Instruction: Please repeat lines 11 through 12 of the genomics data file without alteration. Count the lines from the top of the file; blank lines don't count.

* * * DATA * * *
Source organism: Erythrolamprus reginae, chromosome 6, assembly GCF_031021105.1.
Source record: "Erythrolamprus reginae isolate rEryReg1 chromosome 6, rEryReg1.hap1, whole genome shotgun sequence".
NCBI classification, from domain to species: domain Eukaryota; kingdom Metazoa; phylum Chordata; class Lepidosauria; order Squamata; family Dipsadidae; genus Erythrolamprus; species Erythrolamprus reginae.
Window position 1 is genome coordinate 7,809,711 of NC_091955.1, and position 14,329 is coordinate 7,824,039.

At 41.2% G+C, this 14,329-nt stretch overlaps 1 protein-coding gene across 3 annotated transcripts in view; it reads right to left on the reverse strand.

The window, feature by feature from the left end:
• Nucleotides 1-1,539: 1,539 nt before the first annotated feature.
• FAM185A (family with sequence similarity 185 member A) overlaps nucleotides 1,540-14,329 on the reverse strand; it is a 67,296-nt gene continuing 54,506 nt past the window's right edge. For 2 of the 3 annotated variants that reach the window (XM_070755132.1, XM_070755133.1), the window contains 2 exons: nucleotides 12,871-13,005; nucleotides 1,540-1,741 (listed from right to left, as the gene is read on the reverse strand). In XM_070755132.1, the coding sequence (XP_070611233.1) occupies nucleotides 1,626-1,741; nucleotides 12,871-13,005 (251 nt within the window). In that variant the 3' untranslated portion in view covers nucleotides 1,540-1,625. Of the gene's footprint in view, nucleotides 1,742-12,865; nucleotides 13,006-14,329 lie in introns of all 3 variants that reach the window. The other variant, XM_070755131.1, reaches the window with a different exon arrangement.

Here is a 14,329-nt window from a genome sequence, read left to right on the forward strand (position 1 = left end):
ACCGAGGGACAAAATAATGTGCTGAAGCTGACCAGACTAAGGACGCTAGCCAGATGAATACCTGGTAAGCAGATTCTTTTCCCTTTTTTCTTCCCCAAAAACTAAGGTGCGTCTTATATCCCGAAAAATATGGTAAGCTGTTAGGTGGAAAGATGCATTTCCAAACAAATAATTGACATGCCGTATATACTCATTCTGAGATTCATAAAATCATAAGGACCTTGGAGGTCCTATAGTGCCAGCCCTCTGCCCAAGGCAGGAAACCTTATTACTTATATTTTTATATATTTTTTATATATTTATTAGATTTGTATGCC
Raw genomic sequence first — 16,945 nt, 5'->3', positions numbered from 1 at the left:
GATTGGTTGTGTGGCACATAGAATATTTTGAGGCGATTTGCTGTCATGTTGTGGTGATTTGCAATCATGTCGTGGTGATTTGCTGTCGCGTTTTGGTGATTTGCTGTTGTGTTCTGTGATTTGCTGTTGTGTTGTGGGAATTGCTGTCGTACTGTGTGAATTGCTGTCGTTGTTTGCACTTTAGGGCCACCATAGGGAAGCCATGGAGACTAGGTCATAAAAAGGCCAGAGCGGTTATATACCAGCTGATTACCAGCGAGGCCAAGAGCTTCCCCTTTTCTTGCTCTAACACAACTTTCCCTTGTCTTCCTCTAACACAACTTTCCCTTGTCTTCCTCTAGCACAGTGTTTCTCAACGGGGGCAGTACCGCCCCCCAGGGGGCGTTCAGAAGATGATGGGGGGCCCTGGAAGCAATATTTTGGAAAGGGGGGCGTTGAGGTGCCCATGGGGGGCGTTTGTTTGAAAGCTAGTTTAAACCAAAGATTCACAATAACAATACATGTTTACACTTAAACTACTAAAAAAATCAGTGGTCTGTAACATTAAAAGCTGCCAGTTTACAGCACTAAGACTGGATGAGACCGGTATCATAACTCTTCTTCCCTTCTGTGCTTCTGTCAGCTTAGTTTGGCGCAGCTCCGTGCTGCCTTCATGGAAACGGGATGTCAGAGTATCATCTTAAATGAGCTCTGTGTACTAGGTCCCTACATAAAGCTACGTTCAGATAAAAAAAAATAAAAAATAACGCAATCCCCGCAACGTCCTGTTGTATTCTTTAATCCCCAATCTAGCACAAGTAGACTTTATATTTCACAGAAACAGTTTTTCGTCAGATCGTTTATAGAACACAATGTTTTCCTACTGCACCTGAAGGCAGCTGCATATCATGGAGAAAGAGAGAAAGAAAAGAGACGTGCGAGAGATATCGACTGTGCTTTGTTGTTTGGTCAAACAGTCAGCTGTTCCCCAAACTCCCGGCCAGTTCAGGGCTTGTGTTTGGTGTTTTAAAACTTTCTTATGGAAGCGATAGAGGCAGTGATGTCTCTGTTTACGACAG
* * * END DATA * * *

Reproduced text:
Raw genomic sequence first — 16,945 nt, 5'->3', positions numbered from 1 at the left:
GATTGGTTGTGTGGCACATAGAATATTTTGAGGCGATTTGCTGTCATGTTGTGGTGATTTGCAATCATGTCGTGGTGATTTGCTGTCGCGTTTTGGTGATTTGCTGTTGTGTTCTGTGATTTGCTGTTGTGTTGTGGGAATTGCTGTCGTACTGTGTGAATTGCTGTCGTTGTTTGCACTTTAGGGCCACCATAGGGAAGCCATGGAGACTAGGTCATAAAAAGGCCAGAGCGGTTATATACCAGCTGATTACCAGCGAGGCCAAGAGCTTCCCCTTTTCTTGCTCTAACACAACTTTCCCTTGTCTTCCTCTAACACAACTTTCCCTTGTCTTCCTCTAGCACAGTGTTTCTCAACGGGGGCAGTACCGCCCCCCAGGGGGCGTTCAGAAGATGATGGGGGGCCCTGGAAGCAATATTTTGGAAAGGGGGGCGTTGAGGTGCCCATGGGGGGCGTTTGTTTGAAAGCTAGTTTAAACCAAAGATTCACAATAACAATACATGTTTACACTTAAACTACTAAAAAAATCAGTGGTCTGTAACATTAAAAGCTGCCAGTTTACAGCACTAAGACTGGATGAGACCGGTATCATAACTCTTCTTCCCTTCTGTGCTTCTGTCAGCTTAGTTTGGCGCAGCTCCGTGCTGCCTTCATGGAAACGGGATGTCAGAGTATCATCTTAAATGAGCTCTGTGTACTAGGTCCCTACATAAAGCTACGTTCAGATAAAAAAAAATAAAAAATAACGCAATCCCCGCAACGTCCTGTTGTATTCTTTAATCCCCAATCTAGCACAAGTAGACTTTATATTTCACAGAAACAGTTTTTCGTCAGATCGTTTATAGAACACAATGTTTTCCTACTGCACCTGAAGGCAGCTGCATATCATGGAGAAAGAGAGAAAGAAAAGAGACGTGCGAGAGATATCGACTGTGCTTTGTTGTTTGGTCAAACAGTCAGCTGTTCCCCAAACTCCCGGCCAGTTCAGGGCTTGTGTTTGGTGTTTTAAAACTTTCTTATGGAAGCGATAGAGGCAGTGATGTCTCTGTTTACGACAG